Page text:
7. The apparatus for synchronizing of claim 4, wherein said computer video controller means comprises a computer video controller for outputting a horizontal computer video sync signal and a vertical computer video sync signal, a horizontal difference detector for receiving the horizontal computer video sync signal as one input and the horizontal video sync signal as a second input and outputting a horizontal clock control signal, a computer video clock generator for outputting a computer video clock having a first frequency, and changing the frequency of the computer video clock to a second frequency in response to the horizontal clock control signal, the computer video controller producing a horizontal computer video sync signal in response to the computer video clock.
8. The apparatus for synchronizing of claim 7, wherein said computer video controller means further comprises a video field selector which receives said vertical video sync signal and said horizontal video sync signal and produces a single field video sync signal in response thereto, a computer video field selector for receiving a vertical computer video sync signal and a horizontal computer video sync signal and outputting a single field computer video sync signal in response thereto, a vertical difference detector for receiving said single field video sync signal and said single field computer video sync signal and outputting a vertical clock control signal in response thereto, said computer video clock generator receiving said vertical clock control signal and outputting one of said first clock frequency or said second clock frequency in response to said vertical clock control signal.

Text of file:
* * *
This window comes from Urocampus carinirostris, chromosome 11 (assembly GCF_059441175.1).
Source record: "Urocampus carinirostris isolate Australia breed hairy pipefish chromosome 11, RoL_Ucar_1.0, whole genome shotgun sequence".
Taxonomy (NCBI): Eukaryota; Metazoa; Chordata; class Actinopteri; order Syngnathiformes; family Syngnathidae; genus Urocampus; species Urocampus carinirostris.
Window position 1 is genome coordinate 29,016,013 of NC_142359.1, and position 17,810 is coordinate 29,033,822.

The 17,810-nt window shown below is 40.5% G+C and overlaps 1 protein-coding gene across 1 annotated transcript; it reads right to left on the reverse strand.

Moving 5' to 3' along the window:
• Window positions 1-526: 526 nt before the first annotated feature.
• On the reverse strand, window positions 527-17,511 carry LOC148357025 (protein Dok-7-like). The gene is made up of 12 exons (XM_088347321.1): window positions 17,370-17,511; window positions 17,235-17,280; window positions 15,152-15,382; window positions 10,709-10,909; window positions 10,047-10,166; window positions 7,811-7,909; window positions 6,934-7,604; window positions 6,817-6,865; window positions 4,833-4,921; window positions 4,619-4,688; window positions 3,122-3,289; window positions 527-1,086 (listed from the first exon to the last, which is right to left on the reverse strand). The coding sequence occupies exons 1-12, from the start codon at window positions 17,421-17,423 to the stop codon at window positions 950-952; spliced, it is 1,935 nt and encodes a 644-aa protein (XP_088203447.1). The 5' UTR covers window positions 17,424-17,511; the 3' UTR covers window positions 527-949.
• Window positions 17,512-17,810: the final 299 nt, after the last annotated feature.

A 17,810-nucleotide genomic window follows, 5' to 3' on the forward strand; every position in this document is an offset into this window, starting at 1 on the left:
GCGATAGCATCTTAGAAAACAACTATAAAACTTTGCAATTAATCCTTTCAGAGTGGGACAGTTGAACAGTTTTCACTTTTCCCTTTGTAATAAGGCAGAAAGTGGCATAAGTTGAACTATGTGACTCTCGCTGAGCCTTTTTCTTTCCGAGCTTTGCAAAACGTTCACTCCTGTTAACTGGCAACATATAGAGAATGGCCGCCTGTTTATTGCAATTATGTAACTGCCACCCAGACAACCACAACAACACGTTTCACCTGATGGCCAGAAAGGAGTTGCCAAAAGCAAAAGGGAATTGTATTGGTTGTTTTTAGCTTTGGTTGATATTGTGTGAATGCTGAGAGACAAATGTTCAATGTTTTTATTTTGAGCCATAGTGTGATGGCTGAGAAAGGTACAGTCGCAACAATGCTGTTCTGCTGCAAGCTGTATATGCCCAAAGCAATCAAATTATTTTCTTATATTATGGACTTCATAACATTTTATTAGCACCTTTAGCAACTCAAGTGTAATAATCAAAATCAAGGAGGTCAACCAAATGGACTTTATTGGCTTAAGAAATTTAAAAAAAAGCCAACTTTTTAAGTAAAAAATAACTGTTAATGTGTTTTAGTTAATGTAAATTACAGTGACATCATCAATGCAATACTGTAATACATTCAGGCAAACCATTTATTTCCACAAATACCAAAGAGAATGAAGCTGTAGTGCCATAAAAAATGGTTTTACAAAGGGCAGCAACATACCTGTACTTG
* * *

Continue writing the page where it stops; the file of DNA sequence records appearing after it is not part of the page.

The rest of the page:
9. The apparatus for synchronizing of claim 8, wherein said computer video clock generator generates the second computer video clock frequency from a leading edge of the single field video sync signal to a trailing edge of the single field computer video sync signal.
10. The apparatus for synchronizing of claim 1, further comprising a phase frequency comparator means for comparing the horizontal video sync signal and the horizontal computer sync signal and producing a voltage signal output in response thereto and video controlled oscillator means for receiving said voltage signal and outputting a computer video clock, said computer video controller outputting said horizontal computer video sync signal in response to said computer video clock and said computer video controller being programmable, said computer video controller being programmed to vary the number of clock cycles per line scan.
11. The apparatus for synchronizing of claim 10, further comprising an RC filter coupled between said phase frequency comparator means and said voltage controlled oscillator means for integrating said voltage spike signal prior to being input to said voltage controlled oscillator means.